The Great Canadian Media Shake-up
The tectonic plates of the Canadian media landscape shifted again last week. For those of you who missed it, this is what happened:
On September 30, Rogers Media announced it was either killing, selling, or reducing the frequency of its print publications. This impacts Maclean’s, one of Canada’s most trusted and acclaimed news magazines, which will now only be published monthly instead of weekly. In addition, three French language magazines and 34 trade publications are heading for the selling block. This move, described by some as ‘radical’, demonstrates how far the newsprint industry is having to go to grapple with digital disruption.
For more information read the Globe and Mail’s Print Pullback article.
Toronto Star Testimony
On the same day, the National Post quoted the chair of Torstar Corp, John Honderich, testifying before the government’s Standing Committee on Canadian Heritage. He related that the Toronto Star, which employed 470 journalists ten years ago, will only employ 170 journalists by the end of 2016. The simple math on this is 64% of the Toronto Star’s newsroom has vanished in the last ten years. I suspect this is representative of most major media outlets.
Aside from government handout requests, a constructive theme that emerged from Groupe Capitales Médias chairman Martin Cauchon’s testimony at the hearing was a request for additional copyright protections for news generators.
Platforms like Facebook and Google generate significant revenue by aggregating and publishing content that is not theirs. If the content in question is a picture of my dog, that’s fine. However, Facebook and Google also earn revenue by publishing news articles, intellectual property and content in your newsfeed without sharing that revenue with the generator of the content. Flouting the principles of copyright, these platforms are in many ways a parasite killing its host. If Facebook and Google continue to syphon revenue away from news generators, they will contribute to the slow death of a news industry they currently rely on for content.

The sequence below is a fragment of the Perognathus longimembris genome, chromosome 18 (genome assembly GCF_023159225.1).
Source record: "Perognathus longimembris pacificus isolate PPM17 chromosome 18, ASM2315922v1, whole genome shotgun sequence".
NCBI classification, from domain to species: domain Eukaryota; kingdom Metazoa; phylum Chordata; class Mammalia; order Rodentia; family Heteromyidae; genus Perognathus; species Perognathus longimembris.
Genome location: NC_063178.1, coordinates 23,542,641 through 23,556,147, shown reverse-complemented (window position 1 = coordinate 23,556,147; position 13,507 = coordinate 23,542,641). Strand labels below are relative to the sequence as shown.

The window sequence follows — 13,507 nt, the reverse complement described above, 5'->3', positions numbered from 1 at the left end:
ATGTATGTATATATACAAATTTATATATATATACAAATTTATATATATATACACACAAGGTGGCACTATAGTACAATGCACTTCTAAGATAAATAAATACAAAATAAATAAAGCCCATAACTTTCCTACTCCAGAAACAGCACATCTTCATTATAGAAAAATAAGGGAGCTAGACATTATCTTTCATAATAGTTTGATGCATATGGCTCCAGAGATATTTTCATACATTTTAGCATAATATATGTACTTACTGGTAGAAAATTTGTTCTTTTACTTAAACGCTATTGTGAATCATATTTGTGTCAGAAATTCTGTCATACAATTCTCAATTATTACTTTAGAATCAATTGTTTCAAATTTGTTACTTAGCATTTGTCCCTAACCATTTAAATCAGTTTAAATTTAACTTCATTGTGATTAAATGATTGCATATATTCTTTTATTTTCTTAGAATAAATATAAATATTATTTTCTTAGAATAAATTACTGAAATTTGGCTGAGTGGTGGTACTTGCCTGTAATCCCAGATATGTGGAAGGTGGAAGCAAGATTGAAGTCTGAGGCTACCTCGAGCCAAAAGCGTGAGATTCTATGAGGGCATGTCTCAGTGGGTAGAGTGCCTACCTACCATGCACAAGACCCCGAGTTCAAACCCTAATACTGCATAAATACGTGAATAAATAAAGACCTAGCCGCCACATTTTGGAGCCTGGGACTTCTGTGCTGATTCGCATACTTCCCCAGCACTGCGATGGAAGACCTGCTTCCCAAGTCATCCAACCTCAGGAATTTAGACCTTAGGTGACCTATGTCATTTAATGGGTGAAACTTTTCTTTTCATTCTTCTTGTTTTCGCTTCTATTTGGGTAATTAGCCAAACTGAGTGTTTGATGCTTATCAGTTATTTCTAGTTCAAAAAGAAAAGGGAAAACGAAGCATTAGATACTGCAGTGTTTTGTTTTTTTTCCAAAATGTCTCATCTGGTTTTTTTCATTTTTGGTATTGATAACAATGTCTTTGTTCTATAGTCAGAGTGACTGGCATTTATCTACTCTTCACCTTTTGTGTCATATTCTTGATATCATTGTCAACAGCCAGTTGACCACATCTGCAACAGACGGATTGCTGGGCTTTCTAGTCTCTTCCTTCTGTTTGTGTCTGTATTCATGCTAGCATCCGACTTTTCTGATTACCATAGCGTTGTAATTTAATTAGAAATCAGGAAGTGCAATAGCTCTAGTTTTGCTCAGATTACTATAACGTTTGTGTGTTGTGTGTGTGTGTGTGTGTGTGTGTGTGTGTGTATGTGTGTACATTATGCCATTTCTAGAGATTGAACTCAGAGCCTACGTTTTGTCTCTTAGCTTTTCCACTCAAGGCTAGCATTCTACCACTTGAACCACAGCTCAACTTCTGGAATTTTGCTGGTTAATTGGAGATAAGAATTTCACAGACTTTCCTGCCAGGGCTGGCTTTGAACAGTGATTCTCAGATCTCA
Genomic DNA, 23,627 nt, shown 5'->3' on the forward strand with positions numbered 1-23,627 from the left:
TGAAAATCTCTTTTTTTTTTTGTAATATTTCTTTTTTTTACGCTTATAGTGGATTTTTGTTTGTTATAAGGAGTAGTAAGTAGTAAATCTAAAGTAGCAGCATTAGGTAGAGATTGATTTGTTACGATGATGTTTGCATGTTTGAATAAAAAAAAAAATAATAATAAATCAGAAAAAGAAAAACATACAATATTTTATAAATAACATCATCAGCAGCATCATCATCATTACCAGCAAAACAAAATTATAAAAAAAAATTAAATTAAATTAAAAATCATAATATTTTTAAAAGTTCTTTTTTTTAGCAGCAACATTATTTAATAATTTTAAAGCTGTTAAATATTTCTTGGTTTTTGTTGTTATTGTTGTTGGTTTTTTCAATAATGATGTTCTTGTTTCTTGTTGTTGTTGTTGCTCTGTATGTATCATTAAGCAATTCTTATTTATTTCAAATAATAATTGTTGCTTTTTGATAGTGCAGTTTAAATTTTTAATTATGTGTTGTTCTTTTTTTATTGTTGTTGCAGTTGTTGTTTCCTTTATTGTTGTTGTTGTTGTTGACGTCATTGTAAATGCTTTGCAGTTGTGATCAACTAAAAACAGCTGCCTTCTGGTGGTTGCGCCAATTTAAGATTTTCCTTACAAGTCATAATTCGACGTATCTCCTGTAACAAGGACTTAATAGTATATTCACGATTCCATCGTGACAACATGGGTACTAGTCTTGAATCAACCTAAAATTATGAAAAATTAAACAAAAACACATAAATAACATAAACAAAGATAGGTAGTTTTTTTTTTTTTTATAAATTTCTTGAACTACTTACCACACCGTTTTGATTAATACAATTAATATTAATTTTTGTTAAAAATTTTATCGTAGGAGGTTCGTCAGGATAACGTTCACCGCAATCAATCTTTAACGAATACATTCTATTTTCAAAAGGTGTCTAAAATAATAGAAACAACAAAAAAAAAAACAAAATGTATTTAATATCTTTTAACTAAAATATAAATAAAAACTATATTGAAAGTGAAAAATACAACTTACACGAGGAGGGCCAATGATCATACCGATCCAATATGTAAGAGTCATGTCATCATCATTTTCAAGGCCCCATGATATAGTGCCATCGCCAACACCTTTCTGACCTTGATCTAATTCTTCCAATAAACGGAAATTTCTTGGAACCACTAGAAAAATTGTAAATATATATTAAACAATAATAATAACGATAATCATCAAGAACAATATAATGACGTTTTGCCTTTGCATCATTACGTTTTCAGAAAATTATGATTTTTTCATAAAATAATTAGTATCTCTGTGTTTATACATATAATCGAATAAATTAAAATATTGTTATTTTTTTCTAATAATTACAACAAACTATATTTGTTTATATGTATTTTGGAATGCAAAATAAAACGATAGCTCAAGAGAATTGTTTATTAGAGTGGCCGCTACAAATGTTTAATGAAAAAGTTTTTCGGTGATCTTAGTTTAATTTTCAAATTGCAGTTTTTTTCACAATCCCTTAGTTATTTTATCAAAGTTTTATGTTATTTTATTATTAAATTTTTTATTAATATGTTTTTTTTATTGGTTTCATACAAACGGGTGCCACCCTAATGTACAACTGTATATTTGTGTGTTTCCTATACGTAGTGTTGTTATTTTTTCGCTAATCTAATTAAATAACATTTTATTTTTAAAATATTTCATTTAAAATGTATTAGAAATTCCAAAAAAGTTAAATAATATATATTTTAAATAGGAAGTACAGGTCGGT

Communication professionals need to lobby for legislation to protect the content of news generators.
This isn’t only happening to Canadian media outlets. There are new questions that communication professionals everywhere need to ask in the aftershocks of last week’s announcements. What happens as these publications disappear and their newsrooms empty? Exactly who do you think is going to be reading your next tweet or news release? Exactly what is your company paying you for if there are not enough journalists left to report on your news? Our very jobs as communication professionals hang in the balance.
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